The adoption of CSR philosophy has never been so timely and urgent today, considering the deterioration of ethical values among people and businesses today. This can be seen from the increasing frequency of the words such as ‘Corporate Social Responsibilities’ being used in literature, business management textbook and business related magazines. There are many studies conducted in this context. Many of the literatures seek to investigate the impacts of adoption of CSR philosophy to the corporations. There are many positive findings suggesting that there exist statistical significant relationships between CSR adoptions to corporate performance. As discussed above, corporations that adopt CSR philosophy is found to tend to exhibit better financial performance. This is consistent to the academic theory. Then, there are also some evidences that adoption of CSR philosophy able to reduce the risks faced by the corporations. Not only are these, it is also found by researchers that firms that adopted CSR philosophy tend to enjoy better brand presence good reputation and higher trustworthiness from the community where it conduct businesses. Then, some other scholars even asserted that adoption of CSR is necessary as it serve strategic purposes in managing a company.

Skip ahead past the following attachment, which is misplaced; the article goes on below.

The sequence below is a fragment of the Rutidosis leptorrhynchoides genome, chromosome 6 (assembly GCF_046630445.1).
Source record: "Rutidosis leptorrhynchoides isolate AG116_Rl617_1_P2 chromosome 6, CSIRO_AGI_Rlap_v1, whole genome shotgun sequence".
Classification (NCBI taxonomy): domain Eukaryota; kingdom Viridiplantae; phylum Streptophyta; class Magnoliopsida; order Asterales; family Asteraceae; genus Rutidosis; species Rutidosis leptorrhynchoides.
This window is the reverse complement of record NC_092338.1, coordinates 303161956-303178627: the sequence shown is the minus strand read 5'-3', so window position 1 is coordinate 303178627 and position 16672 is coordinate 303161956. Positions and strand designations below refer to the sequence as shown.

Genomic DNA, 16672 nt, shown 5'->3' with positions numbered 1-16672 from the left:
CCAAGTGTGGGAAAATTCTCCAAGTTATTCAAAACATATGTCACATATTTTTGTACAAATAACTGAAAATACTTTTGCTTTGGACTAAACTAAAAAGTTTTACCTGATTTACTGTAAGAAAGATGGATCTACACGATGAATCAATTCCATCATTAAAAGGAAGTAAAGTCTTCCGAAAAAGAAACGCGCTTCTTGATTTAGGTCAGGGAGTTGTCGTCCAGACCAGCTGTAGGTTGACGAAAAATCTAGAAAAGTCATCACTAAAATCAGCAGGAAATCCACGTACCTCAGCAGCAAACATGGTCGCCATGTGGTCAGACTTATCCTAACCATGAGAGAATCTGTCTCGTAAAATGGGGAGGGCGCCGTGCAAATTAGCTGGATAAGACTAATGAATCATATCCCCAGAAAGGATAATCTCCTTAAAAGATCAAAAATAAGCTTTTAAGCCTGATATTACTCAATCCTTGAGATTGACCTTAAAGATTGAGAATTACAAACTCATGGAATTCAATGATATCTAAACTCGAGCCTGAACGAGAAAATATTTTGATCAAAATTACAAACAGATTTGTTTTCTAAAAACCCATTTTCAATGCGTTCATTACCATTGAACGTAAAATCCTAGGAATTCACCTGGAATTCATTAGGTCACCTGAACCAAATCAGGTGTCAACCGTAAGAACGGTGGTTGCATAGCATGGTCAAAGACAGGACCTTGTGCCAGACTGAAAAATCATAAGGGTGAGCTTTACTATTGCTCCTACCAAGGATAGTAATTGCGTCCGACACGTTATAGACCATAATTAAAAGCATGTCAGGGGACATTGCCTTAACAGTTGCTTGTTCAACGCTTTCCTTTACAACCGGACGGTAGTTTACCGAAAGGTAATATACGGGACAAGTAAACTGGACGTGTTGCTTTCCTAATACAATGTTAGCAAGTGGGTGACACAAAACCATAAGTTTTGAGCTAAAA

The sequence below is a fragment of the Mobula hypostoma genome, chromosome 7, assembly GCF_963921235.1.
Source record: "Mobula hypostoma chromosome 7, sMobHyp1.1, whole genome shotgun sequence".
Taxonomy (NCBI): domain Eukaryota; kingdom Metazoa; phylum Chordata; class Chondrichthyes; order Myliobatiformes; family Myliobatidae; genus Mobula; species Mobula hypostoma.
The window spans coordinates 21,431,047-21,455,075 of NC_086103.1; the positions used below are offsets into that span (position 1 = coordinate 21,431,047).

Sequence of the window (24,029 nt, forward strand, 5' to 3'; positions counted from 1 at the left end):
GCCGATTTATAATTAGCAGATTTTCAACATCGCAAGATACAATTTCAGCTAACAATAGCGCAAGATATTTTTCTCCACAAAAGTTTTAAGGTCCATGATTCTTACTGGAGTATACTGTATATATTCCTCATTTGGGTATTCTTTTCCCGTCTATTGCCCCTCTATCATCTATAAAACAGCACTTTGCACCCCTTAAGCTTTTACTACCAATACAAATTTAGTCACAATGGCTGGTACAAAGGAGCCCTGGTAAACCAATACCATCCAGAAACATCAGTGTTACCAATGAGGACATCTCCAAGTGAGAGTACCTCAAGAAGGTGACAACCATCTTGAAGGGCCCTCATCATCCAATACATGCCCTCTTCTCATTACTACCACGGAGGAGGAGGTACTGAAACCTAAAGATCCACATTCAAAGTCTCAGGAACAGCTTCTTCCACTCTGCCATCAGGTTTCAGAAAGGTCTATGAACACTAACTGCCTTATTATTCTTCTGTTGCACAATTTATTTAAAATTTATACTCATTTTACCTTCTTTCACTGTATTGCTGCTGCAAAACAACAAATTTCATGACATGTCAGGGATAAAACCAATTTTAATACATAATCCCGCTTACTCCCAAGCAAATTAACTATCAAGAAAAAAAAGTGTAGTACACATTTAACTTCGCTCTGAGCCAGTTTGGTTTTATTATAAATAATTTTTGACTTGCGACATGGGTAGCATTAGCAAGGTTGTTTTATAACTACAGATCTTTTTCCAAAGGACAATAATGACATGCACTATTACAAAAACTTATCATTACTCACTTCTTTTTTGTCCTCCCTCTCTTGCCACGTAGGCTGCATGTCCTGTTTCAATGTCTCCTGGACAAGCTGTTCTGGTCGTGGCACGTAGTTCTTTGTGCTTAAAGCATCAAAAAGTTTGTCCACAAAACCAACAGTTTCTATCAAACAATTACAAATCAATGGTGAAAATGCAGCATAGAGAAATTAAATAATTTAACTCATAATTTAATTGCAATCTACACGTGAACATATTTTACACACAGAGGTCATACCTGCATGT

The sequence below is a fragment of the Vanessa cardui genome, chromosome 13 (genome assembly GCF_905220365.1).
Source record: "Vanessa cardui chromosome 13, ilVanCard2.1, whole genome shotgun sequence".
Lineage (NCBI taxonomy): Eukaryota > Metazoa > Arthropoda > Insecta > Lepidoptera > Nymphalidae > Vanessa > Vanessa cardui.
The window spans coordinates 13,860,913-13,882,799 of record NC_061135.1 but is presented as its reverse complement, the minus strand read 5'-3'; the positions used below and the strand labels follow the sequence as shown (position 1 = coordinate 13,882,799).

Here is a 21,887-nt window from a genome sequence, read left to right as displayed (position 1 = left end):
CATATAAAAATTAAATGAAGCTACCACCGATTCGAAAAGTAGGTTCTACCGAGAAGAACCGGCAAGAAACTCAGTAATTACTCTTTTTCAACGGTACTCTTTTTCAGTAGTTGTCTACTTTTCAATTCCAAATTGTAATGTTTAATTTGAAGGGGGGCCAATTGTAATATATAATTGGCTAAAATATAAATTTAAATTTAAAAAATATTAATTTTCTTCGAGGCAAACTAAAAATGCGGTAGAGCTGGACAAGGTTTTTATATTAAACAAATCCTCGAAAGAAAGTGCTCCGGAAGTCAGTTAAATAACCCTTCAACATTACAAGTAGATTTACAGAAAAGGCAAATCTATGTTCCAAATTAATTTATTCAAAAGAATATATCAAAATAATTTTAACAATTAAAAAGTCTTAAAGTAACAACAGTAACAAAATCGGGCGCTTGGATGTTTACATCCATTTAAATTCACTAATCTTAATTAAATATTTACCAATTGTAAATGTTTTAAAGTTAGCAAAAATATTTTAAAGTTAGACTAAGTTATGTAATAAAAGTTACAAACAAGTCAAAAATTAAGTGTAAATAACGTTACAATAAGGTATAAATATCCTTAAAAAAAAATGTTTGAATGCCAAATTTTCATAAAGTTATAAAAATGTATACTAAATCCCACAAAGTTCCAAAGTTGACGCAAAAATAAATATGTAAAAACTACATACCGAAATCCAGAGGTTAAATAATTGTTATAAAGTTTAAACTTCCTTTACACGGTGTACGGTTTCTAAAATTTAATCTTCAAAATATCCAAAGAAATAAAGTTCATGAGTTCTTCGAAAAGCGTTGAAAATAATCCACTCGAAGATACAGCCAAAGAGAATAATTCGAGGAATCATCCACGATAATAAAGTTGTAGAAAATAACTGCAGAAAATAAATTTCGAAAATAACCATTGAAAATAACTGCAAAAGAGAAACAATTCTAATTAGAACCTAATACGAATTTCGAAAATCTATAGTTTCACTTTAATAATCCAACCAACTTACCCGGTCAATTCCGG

Later, it is also discussed that there are also literature investigating people perceptions on CSR. This is not surprising because the public perceptions on CSR will likely to affect the value offering and proposition by companies, in the customer oriented economy today. Secondly, the stakeholders’ perceptions and expectations on adoption of CSR philosophy by a firm are crucial in effective management of a company, in an era where ethics, trust and sustainable development of corporations are highly emphasized and demanded by public. In this context, several types of researchers are performed. Employees, customers, students and youth perceptions on CSR related issues are investigated. Generally, it is found that people tend to have positive and encouraging feelings on companies exhibiting CSR behaviors. Nonetheless, the studies of such kind are relatively less when compared to the studies concerning CSR and firm performance. In different context and from different stakeholders’ perspectives, their expectations, view points and demands on firm’s CSR behaviors should be investigated in greater depth. This is the reasons that the dissertation is designed to study the students’ attitudes towards CSR in the university, to cover the knowledge gap in the existing literature.